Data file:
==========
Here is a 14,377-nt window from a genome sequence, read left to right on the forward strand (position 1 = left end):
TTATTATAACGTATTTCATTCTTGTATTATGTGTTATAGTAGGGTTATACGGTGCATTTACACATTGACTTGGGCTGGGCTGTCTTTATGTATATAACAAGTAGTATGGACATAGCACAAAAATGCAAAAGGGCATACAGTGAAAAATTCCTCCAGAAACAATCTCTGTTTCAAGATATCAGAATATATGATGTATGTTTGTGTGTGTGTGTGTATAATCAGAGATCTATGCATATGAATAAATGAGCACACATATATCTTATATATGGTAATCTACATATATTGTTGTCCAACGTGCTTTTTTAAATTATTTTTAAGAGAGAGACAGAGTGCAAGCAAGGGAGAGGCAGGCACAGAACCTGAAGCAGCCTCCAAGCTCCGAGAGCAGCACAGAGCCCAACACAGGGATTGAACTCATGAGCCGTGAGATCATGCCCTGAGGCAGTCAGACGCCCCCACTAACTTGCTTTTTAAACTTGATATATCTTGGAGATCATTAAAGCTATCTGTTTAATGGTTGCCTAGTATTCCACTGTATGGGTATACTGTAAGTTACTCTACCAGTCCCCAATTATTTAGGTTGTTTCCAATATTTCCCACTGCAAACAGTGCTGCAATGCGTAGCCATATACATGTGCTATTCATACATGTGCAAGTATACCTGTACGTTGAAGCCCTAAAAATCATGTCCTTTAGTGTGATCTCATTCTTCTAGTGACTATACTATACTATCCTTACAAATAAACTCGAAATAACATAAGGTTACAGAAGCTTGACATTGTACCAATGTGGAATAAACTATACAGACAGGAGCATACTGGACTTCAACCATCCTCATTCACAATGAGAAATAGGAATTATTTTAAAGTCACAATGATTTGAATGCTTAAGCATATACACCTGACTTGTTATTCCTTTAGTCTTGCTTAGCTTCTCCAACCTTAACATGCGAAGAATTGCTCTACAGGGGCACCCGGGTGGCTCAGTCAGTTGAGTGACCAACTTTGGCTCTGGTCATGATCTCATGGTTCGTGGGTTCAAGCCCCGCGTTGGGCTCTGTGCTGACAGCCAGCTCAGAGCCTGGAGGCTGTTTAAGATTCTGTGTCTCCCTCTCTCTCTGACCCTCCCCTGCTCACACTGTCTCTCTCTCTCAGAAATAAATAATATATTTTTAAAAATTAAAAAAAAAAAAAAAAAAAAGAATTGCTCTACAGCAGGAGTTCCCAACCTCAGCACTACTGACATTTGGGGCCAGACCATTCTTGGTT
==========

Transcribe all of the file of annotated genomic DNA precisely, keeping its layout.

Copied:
Here is a 14,377-nt window from a genome sequence, read left to right on the forward strand (position 1 = left end):
TTATTATAACGTATTTCATTCTTGTATTATGTGTTATAGTAGGGTTATACGGTGCATTTACACATTGACTTGGGCTGGGCTGTCTTTATGTATATAACAAGTAGTATGGACATAGCACAAAAATGCAAAAGGGCATACAGTGAAAAATTCCTCCAGAAACAATCTCTGTTTCAAGATATCAGAATATATGATGTATGTTTGTGTGTGTGTGTGTATAATCAGAGATCTATGCATATGAATAAATGAGCACACATATATCTTATATATGGTAATCTACATATATTGTTGTCCAACGTGCTTTTTTAAATTATTTTTAAGAGAGAGACAGAGTGCAAGCAAGGGAGAGGCAGGCACAGAACCTGAAGCAGCCTCCAAGCTCCGAGAGCAGCACAGAGCCCAACACAGGGATTGAACTCATGAGCCGTGAGATCATGCCCTGAGGCAGTCAGACGCCCCCACTAACTTGCTTTTTAAACTTGATATATCTTGGAGATCATTAAAGCTATCTGTTTAATGGTTGCCTAGTATTCCACTGTATGGGTATACTGTAAGTTACTCTACCAGTCCCCAATTATTTAGGTTGTTTCCAATATTTCCCACTGCAAACAGTGCTGCAATGCGTAGCCATATACATGTGCTATTCATACATGTGCAAGTATACCTGTACGTTGAAGCCCTAAAAATCATGTCCTTTAGTGTGATCTCATTCTTCTAGTGACTATACTATACTATCCTTACAAATAAACTCGAAATAACATAAGGTTACAGAAGCTTGACATTGTACCAATGTGGAATAAACTATACAGACAGGAGCATACTGGACTTCAACCATCCTCATTCACAATGAGAAATAGGAATTATTTTAAAGTCACAATGATTTGAATGCTTAAGCATATACACCTGACTTGTTATTCCTTTAGTCTTGCTTAGCTTCTCCAACCTTAACATGCGAAGAATTGCTCTACAGGGGCACCCGGGTGGCTCAGTCAGTTGAGTGACCAACTTTGGCTCTGGTCATGATCTCATGGTTCGTGGGTTCAAGCCCCGCGTTGGGCTCTGTGCTGACAGCCAGCTCAGAGCCTGGAGGCTGTTTAAGATTCTGTGTCTCCCTCTCTCTCTGACCCTCCCCTGCTCACACTGTCTCTCTCTCTCAGAAATAAATAATATATTTTTAAAAATTAAAAAAAAAAAAAAAAAAAAGAATTGCTCTACAGCAGGAGTTCCCAACCTCAGCACTACTGACATTTGGGGCCAGACCATTCTTGGTT